Another consideration: Apple is the only competitor in the field with expertise and infrastructure in place for everything a modern smart phone needs. They are the only company in this sphere that has operating systems expertise, software expertise, hardware expertise, excellent design aesthetics, pipes for delivering content, deals for delivering content, intuitive storefront systems for buying content (music, movies, apps, etc.), an intimate understanding of the developer culture, and, not the least, actual stores where customers can go in and deal with a real human being.

    No other competitor has all that lined up. None of them. And those who do have some of those things on their side underperform in comparison to Apple.

    Wilcox is focusing on such a tiny part of a much bigger picture. He missing the forest for the trees, so to speak.

    I see the mobile phone market in next 5-6 years being a slaughterhouse. We’re going to see some industry giants fall or be pushed to the wayside.

  • Joe is stuck in a time warp circa 1980.

  • auramac

    Once again, Wilcox sees what he wants to see. He wants to see Apple fail.

  • Apple has the extreme advantage now of being able to see the various fits and starts popping up and then being able to either counter them or notice their lack of traction so as to better determine Apple’s next moves.

    They have plenty of cash to develop and/or modify plans.

    If the tablet is real, that should also prove quite interesting to see not only how it performs itself, but how it further rounds out the Apple ecosystem.

    Especially while Steve is alive and healthy and in control, the show will go on in very new and interesting ways.

  • nd

    There is one point that I haven’t seen yet in this discussion: Apple has succeeded in bypassing the carriers. Think of those branded phones that – although the same phone – look quite different depending on which carrier sold them. And that are crippled because that particular carrier doesn’t like some features.

    The iPhone changed the game – iPhone homescreens look the same all over the world. The app-store is there and run by Apple, not by some carrier.

    Granted, it’s not black-and-white there (see tethering-restrictions, see Google Voice not being in the app-store). But I think that Android phones will differ quite a lot between carriers. As a result, the market of iPhone competitors may be much more segmented and more difficult to serve for third parties.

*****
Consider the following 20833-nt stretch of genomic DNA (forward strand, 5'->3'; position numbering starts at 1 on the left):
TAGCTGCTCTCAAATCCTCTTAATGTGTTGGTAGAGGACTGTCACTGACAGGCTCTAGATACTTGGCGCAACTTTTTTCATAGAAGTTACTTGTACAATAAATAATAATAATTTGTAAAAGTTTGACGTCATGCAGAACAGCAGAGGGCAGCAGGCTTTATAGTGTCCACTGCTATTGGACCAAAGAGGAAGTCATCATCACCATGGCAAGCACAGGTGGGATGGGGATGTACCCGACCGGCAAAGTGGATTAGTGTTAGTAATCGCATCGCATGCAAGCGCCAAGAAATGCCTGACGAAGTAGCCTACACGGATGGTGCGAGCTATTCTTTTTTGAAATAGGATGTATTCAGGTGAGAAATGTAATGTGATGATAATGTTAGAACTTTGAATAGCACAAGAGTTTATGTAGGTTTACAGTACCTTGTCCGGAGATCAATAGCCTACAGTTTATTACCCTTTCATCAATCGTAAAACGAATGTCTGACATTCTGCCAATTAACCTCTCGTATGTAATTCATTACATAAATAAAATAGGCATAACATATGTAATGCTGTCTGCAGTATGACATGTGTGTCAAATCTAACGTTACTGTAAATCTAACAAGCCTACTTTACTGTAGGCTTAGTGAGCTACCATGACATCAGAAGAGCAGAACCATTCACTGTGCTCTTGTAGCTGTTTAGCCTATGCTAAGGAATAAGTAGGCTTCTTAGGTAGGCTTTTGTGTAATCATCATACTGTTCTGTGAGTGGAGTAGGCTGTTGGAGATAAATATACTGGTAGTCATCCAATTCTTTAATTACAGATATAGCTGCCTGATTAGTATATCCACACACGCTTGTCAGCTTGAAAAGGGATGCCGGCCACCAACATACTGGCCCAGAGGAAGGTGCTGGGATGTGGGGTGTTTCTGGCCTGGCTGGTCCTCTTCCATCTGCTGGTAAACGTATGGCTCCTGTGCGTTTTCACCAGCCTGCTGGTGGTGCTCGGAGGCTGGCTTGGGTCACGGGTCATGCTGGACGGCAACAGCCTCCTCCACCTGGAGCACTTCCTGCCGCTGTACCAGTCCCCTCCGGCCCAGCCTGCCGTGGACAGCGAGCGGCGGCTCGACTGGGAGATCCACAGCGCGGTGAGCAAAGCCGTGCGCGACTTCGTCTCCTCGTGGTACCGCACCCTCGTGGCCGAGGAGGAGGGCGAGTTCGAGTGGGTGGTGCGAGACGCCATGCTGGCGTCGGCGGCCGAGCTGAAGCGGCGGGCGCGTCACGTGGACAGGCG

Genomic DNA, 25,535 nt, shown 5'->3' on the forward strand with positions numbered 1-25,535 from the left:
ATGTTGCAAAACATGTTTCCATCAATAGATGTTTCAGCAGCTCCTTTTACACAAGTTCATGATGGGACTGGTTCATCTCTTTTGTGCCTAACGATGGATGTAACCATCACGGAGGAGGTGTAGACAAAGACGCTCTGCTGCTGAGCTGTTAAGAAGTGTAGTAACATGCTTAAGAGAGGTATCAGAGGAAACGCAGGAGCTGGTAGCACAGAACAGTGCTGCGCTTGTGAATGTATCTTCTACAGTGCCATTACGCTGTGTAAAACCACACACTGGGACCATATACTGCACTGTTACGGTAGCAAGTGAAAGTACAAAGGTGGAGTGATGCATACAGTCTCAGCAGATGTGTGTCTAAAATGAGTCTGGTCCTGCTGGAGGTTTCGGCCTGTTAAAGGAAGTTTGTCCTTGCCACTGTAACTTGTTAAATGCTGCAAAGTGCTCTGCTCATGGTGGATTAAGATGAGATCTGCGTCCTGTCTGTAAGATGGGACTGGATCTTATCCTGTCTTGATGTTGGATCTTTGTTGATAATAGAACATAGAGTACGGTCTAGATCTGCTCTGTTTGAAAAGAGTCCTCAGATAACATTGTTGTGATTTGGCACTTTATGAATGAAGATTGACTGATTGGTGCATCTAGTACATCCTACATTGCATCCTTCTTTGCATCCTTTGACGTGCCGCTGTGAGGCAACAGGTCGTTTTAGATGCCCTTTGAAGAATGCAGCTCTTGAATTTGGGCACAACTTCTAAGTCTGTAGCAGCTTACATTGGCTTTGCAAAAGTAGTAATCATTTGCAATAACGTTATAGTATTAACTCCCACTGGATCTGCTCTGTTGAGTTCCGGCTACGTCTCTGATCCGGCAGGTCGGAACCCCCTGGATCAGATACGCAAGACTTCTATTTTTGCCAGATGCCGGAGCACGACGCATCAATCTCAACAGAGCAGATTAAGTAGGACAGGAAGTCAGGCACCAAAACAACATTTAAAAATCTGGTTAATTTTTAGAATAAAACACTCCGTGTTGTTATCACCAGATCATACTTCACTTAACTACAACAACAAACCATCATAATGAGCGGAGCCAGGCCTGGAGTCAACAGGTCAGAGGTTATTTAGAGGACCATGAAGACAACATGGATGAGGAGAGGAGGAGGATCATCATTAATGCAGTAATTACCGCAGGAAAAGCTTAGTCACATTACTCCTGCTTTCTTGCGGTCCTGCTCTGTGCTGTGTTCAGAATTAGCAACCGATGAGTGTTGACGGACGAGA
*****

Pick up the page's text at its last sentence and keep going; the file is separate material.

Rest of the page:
• An additional point on the word “ecosystem.” Wilcox bandies it about way too often and too loosely in his article with reference to the competition’s various offerings.

    Wikipedia definition: “An ecosystem is a system of interdependent organisms which share the same habitat, in an area functioning together with all of the physical (abiotic) factors of the environment.”

    Obviously used figuratively in this discussion’s context, Apple’s particular ecosystem is far more comprehensive, even if the competition’s are considered to qualify as “ecosystems” in comparison.

    Though the press gives occasional passing nods to the so-called “halo effects” the iPod and iPhone have had on sales of other Apple products, I think those effects continue to be quite significant, especially as facilitated by Apple’s online and retail stores.

    Apple’s ecosystem is the ne plus ultra of ecosystems, and few if any competitor will be able to best, much less meet, that accomplishment.

    All Apple has to do is to continue doing all the stuff it’s been doing right and not let anything important drop out.

  • What about Flash? If they don’t start supporting it soon, i’ll buy a HTC!

  • George Cuevas

    While most people discuss the future of smart phones, I consider the iPhone to be in a totally different class… it’s a “super smart” phone. A brilliant design that has forced us to reconsider the many uses of a small pocket device.

    While cell companies are still trying to convince us that their network is the biggest or most reliable, Apple has proved that the iPhone is the most useful personal computer that you can use to make a call on.

  • Rick

    Sorry to move away again from commentary on the substance of the article, but I’m slightly worried to see you writing in a one-sentence-a-paragraph style. It reminds me a bit of Mac360. Am I right in thinking you wouldn’t do this when writing for print?

    Because that would really be worrying.

    Know what i mean?

    ’nuff said.

  • Fring

    Thanks for the good read, Jim